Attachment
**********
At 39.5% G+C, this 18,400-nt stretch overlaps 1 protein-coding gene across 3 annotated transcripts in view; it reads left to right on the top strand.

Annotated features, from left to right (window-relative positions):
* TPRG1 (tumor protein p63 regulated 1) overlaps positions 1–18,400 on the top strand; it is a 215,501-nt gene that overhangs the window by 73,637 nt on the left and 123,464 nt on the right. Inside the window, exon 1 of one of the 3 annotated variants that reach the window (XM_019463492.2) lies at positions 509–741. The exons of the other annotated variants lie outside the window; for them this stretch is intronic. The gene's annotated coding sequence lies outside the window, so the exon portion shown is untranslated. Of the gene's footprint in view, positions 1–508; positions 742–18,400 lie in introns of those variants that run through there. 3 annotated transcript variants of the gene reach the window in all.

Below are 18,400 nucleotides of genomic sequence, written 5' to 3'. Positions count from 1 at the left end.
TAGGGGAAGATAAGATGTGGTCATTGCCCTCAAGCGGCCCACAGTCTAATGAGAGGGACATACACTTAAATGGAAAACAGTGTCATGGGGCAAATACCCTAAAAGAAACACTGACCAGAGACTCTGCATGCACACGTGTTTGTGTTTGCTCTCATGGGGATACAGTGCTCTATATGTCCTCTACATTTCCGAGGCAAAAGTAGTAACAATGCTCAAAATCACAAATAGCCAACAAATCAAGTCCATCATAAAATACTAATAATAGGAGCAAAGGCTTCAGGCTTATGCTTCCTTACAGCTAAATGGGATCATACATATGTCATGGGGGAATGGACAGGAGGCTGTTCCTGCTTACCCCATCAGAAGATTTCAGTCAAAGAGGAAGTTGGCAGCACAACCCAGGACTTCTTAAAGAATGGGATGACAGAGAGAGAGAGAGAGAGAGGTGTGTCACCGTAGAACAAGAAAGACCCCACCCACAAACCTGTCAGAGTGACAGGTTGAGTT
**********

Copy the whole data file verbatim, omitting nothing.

At 39.5% G+C, this 18,400-nt stretch overlaps 1 protein-coding gene across 3 annotated transcripts in view; it reads left to right on the top strand.

Annotated features, from left to right (window-relative positions):
* TPRG1 (tumor protein p63 regulated 1) overlaps positions 1–18,400 on the top strand; it is a 215,501-nt gene that overhangs the window by 73,637 nt on the left and 123,464 nt on the right. Inside the window, exon 1 of one of the 3 annotated variants that reach the window (XM_019463492.2) lies at positions 509–741. The exons of the other annotated variants lie outside the window; for them this stretch is intronic. The gene's annotated coding sequence lies outside the window, so the exon portion shown is untranslated. Of the gene's footprint in view, positions 1–508; positions 742–18,400 lie in introns of those variants that run through there. 3 annotated transcript variants of the gene reach the window in all.

Below are 18,400 nucleotides of genomic sequence, written 5' to 3'. Positions count from 1 at the left end.
TAGGGGAAGATAAGATGTGGTCATTGCCCTCAAGCGGCCCACAGTCTAATGAGAGGGACATACACTTAAATGGAAAACAGTGTCATGGGGCAAATACCCTAAAAGAAACACTGACCAGAGACTCTGCATGCACACGTGTTTGTGTTTGCTCTCATGGGGATACAGTGCTCTATATGTCCTCTACATTTCCGAGGCAAAAGTAGTAACAATGCTCAAAATCACAAATAGCCAACAAATCAAGTCCATCATAAAATACTAATAATAGGAGCAAAGGCTTCAGGCTTATGCTTCCTTACAGCTAAATGGGATCATACATATGTCATGGGGGAATGGACAGGAGGCTGTTCCTGCTTACCCCATCAGAAGATTTCAGTCAAAGAGGAAGTTGGCAGCACAACCCAGGACTTCTTAAAGAATGGGATGACAGAGAGAGAGAGAGAGAGAGGTGTGTCACCGTAGAACAAGAAAGACCCCACCCACAAACCTGTCAGAGTGACAGGTTGAGTT